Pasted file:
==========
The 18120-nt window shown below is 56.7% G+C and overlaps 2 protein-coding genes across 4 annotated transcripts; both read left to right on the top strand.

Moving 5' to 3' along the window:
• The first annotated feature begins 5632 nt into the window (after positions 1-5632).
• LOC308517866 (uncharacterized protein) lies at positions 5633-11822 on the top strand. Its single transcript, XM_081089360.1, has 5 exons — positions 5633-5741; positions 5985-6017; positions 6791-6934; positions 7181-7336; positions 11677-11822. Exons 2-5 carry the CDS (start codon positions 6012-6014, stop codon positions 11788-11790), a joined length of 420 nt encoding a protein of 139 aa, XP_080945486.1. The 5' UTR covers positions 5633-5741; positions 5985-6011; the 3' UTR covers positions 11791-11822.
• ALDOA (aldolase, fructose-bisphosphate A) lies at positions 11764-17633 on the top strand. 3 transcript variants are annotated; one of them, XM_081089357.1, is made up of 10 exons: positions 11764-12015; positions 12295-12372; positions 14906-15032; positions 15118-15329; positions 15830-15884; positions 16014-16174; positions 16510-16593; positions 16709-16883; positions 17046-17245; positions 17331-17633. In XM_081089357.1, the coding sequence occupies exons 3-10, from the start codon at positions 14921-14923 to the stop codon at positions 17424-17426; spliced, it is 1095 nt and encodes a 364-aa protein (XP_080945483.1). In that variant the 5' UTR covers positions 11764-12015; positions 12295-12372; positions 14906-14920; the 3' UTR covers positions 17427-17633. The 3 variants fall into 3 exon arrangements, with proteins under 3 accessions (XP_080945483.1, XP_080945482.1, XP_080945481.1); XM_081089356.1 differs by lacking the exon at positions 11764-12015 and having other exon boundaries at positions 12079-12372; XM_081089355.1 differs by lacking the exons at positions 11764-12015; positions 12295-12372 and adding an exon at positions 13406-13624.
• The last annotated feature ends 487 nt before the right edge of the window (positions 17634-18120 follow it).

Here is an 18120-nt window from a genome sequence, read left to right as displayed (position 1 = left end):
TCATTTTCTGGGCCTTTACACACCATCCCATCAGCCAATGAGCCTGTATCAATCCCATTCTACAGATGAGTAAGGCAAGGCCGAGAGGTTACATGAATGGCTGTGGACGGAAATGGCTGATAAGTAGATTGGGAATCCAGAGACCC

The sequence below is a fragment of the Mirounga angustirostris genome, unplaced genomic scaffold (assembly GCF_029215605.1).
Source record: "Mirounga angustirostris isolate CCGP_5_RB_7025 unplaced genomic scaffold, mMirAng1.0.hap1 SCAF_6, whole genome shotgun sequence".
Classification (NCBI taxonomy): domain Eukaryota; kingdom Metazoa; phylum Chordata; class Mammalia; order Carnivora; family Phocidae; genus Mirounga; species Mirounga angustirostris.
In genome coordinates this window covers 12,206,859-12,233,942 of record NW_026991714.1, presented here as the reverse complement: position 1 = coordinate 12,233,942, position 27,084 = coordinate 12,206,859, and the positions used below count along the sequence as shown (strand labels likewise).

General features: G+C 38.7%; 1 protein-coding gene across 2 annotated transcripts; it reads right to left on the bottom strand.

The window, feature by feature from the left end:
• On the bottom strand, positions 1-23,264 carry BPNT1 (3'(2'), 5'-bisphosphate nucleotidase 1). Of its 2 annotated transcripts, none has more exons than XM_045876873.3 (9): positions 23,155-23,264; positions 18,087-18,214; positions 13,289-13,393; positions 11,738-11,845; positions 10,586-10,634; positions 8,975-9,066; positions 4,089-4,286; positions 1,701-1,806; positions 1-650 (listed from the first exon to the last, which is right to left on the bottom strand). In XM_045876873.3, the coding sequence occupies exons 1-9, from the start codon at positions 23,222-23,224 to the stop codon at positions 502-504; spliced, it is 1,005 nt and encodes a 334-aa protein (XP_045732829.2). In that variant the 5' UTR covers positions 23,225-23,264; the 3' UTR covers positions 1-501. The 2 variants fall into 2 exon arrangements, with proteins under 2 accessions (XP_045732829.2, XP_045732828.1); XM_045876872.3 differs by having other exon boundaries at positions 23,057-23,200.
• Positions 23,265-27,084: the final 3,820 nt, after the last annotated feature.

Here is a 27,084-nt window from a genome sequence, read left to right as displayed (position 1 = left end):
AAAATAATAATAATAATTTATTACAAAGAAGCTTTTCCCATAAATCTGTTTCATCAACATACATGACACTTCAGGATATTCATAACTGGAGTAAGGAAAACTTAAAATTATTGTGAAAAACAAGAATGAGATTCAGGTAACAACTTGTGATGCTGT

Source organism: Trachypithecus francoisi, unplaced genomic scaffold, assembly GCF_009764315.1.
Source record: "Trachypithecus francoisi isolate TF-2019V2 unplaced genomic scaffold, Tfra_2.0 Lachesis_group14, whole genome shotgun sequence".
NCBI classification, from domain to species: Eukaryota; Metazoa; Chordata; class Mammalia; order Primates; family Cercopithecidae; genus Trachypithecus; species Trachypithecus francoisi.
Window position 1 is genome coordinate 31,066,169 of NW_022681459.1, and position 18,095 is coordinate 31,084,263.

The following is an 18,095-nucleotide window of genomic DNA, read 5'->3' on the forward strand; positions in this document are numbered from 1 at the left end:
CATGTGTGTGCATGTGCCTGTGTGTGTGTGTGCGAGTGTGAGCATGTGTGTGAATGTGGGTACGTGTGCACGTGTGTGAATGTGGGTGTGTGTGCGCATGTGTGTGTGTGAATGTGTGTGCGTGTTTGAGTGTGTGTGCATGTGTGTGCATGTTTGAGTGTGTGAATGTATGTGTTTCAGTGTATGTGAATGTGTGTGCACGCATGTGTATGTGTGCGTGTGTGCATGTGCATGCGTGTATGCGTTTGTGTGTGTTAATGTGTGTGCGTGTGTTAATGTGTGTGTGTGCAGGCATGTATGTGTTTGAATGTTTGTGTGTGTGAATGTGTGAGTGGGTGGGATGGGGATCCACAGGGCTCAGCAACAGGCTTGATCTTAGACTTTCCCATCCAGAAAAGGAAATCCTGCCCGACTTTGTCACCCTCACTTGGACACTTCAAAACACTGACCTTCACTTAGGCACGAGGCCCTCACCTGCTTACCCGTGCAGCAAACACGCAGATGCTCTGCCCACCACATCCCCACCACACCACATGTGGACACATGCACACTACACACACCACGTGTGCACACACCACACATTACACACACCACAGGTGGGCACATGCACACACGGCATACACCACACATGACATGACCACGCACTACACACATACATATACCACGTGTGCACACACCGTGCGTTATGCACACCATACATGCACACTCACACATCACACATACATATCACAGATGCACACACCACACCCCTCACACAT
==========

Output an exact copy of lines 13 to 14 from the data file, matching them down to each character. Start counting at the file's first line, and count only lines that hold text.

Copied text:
General features: G+C 38.7%; 1 protein-coding gene across 2 annotated transcripts; it reads right to left on the bottom strand.

The window, feature by feature from the left end: